By Senator, Lena C. Taylor
In the 242 years of this country’s history, we have only seen four African-Americans hold the seat of Governor. Pinckney Benton Stewart Pinchback was the first African American to become governor of a U.S. state. He won election to the Louisiana State Senate in 1868 and became the president pro tempore of the state senate. In 1871, he became the acting Lieutenant Governor of Louisiana upon the death of Oscar Dunn. In the following year of 1872, Pinchback was Governor of Louisiana for 35 days after Henry C. Warmoth was suspended from office.
It would be 117 years later before the first African-American would be elected outright to the position of Governor. Many of us remember Doug Wilder, who won his seat in the Virginia 1989 and held it through 1994. Nearly 15 years later, Deval Patrick was elected and served as Governor of Massachusetts from 2007 to 2015. During a portion of that time, David Paterson completed the final three years of Eliot Spitzer’s term, in New York, from March 2008 to the end of 2010.
Today, we are witnessing something that puts the last couple of hundred years in perspective. We currently have three African –Americans that are running for Governor; right now, at the same time, in three different states! If you haven’t been paying attention, last Tuesday Andrew Gillum from Florida, joined Georgia’s Stacey Abrams and Maryland’s Ben Jealous, in securing the Democratic Party nomination for governor in their respective states. This is absolutely history in the making and we are witnessing it in real time.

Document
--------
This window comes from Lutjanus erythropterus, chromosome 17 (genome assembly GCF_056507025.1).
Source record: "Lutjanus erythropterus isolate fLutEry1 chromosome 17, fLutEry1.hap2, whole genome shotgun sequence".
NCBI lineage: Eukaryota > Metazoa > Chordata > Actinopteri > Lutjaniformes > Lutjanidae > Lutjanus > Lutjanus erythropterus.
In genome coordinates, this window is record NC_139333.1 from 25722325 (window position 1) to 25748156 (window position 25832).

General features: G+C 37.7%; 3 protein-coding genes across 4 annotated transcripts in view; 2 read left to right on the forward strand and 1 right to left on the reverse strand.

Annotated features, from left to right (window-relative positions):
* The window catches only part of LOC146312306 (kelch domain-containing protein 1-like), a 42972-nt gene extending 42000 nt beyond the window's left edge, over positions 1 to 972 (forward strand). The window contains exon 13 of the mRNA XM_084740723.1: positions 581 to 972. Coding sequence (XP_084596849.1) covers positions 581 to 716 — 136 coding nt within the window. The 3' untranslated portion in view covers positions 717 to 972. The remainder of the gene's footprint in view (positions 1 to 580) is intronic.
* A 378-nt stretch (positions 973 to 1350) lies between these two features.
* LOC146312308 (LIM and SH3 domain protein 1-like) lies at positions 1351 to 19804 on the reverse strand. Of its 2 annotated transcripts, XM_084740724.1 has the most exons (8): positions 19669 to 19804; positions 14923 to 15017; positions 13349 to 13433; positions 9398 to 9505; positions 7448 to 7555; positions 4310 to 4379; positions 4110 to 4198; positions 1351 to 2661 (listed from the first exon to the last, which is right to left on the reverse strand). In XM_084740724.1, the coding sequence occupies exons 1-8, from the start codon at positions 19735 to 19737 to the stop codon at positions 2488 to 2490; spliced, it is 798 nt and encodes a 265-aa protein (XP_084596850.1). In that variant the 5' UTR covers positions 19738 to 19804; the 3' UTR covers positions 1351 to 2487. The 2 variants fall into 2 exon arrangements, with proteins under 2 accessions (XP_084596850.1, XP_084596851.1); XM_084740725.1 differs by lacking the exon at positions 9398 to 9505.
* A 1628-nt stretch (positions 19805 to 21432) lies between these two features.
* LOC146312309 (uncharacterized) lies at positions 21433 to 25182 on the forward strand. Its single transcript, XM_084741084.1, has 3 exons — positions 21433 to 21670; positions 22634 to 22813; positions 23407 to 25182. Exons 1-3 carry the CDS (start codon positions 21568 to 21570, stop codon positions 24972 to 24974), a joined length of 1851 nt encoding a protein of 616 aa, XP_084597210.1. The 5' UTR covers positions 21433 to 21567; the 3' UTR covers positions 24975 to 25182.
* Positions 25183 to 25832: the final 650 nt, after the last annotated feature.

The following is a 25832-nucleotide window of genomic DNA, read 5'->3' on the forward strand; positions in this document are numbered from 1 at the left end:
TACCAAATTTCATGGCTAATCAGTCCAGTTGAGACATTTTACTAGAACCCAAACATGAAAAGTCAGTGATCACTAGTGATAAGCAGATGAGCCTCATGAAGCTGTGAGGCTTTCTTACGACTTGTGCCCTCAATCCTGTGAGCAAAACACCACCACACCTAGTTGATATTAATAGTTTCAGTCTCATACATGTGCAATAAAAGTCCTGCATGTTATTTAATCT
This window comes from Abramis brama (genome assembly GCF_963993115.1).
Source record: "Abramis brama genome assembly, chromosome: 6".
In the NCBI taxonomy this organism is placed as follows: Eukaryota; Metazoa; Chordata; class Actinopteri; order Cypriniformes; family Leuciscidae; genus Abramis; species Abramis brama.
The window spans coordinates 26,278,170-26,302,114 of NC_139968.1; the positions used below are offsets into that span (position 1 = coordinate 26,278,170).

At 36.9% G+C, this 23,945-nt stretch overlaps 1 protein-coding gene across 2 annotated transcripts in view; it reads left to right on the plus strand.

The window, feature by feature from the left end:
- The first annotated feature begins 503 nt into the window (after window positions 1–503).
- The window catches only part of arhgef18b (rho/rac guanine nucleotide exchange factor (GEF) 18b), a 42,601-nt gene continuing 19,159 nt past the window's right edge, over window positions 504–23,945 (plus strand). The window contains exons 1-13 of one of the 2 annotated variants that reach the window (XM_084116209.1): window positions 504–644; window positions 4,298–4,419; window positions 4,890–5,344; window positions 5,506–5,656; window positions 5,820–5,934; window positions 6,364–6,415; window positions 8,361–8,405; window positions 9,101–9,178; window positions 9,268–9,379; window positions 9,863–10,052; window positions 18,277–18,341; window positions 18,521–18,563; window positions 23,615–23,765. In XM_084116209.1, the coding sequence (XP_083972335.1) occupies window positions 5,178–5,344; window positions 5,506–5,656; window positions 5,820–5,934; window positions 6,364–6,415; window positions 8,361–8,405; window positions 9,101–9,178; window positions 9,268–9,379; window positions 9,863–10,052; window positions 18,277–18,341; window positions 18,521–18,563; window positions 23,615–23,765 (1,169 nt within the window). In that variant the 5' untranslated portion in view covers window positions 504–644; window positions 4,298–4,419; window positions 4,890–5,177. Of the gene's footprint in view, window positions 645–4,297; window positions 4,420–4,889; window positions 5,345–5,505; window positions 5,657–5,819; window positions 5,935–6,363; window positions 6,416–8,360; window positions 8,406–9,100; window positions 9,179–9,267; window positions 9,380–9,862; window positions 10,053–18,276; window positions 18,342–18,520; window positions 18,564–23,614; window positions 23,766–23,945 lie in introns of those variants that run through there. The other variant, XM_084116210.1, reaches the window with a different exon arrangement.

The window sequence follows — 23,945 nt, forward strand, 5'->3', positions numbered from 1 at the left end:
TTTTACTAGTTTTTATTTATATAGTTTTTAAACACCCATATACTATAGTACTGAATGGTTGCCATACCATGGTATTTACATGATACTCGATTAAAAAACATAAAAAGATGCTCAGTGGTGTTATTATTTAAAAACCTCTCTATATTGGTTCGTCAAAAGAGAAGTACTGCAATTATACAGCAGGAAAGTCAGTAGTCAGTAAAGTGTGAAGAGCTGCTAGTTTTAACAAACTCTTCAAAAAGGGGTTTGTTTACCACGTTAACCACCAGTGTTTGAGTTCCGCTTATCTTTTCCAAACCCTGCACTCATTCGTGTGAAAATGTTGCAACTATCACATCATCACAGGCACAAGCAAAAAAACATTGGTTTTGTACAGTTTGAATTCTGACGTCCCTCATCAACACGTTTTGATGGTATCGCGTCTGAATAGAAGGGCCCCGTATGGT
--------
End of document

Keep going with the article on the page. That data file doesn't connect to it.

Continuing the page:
We don’t have to look around the country though, to understand the impact.
Wisconsin’s legislature is poised to seat a notable number of candidates of color in January, who were successful in our recent primary elections. Two African-American women, Dr. LaKeshia Myers (12th Assembly District), Shelia Stubbs (77th Assembly District), an African-American male, Kalan Haywood (16th Assembly District) and one Hispanic female, Marisabel Cabrera (9th Assembly District) are all headed to Madison in January. These numbers are significant when considering last year’s study by the Reflective Democracy Campaign regarding the demographics of elected officials in the United States.
The study found that white men hold most positions at all levels of government, despite only making up 31% of the nation’s population. When you break it out by party, the study found that nearly 100% of all Republican elected officials are white and 76% are men. In terms of Democrats, 79% of their elected officials are white and 65% are male.
There are lots of reasons for those disparities according to the study, which found that men of color only make up 3% of candidates and women of color make up 1 percent.
Whether citing lack of money, the difficulty in beating an incumbent, or gatekeepers who keep people out, the increased number of people of color we are seeing as candidates, doesn’t just happen every day. We are witnessing history, ya’ll.